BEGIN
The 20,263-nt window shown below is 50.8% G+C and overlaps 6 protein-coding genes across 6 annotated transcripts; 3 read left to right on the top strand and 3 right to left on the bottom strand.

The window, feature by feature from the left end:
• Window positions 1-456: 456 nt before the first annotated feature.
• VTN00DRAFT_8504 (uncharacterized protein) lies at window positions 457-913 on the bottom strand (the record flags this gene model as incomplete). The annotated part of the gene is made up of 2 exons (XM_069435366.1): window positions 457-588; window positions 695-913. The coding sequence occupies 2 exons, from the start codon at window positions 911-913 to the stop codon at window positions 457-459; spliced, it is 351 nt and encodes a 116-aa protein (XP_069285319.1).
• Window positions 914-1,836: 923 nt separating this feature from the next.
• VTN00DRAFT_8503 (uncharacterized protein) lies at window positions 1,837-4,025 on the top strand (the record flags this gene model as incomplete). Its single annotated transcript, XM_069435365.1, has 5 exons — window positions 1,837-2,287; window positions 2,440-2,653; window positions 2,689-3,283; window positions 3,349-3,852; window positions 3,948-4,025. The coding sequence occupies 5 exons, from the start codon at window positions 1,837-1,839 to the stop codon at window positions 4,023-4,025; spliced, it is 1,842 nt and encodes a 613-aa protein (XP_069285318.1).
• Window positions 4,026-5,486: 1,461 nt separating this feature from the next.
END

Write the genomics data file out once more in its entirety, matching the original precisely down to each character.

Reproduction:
The 20,263-nt window shown below is 50.8% G+C and overlaps 6 protein-coding genes across 6 annotated transcripts; 3 read left to right on the top strand and 3 right to left on the bottom strand.

The window, feature by feature from the left end:
• Window positions 1-456: 456 nt before the first annotated feature.
• VTN00DRAFT_8504 (uncharacterized protein) lies at window positions 457-913 on the bottom strand (the record flags this gene model as incomplete). The annotated part of the gene is made up of 2 exons (XM_069435366.1): window positions 457-588; window positions 695-913. The coding sequence occupies 2 exons, from the start codon at window positions 911-913 to the stop codon at window positions 457-459; spliced, it is 351 nt and encodes a 116-aa protein (XP_069285319.1).
• Window positions 914-1,836: 923 nt separating this feature from the next.
• VTN00DRAFT_8503 (uncharacterized protein) lies at window positions 1,837-4,025 on the top strand (the record flags this gene model as incomplete). Its single annotated transcript, XM_069435365.1, has 5 exons — window positions 1,837-2,287; window positions 2,440-2,653; window positions 2,689-3,283; window positions 3,349-3,852; window positions 3,948-4,025. The coding sequence occupies 5 exons, from the start codon at window positions 1,837-1,839 to the stop codon at window positions 4,023-4,025; spliced, it is 1,842 nt and encodes a 613-aa protein (XP_069285318.1).
• Window positions 4,026-5,486: 1,461 nt separating this feature from the next.